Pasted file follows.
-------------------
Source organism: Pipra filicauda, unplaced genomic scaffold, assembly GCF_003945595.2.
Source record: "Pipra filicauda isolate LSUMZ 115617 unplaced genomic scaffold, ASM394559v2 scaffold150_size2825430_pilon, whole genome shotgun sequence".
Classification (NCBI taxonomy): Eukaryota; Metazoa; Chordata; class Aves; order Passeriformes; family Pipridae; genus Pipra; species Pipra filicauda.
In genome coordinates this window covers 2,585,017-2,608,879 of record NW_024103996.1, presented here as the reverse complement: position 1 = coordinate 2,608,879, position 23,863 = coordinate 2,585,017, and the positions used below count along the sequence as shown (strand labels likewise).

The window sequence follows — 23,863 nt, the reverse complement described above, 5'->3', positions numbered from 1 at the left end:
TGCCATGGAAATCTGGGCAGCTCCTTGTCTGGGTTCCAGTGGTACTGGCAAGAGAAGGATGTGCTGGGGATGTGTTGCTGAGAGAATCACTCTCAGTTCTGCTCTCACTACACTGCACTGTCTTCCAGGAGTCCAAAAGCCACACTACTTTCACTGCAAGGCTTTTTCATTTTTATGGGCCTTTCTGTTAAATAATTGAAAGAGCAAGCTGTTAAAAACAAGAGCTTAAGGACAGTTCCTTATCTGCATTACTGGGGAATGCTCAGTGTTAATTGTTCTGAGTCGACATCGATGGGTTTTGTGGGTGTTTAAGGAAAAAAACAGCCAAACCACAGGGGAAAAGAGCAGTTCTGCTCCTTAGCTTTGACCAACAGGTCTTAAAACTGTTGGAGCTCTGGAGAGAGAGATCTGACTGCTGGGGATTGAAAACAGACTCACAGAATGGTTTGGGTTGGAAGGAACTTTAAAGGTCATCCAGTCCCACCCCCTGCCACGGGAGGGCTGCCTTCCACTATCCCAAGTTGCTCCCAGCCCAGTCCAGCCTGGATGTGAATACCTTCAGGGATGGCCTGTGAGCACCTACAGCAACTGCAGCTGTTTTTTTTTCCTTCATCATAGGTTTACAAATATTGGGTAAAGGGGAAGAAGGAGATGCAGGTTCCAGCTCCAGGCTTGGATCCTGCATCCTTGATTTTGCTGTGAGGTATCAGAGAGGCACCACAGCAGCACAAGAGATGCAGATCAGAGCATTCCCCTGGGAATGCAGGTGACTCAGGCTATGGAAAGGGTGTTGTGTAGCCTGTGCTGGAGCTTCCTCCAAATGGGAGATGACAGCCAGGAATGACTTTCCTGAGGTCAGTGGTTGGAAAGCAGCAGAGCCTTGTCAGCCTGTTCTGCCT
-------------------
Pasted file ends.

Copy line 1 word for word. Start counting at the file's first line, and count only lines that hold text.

Source organism: Pipra filicauda, unplaced genomic scaffold, assembly GCF_003945595.2.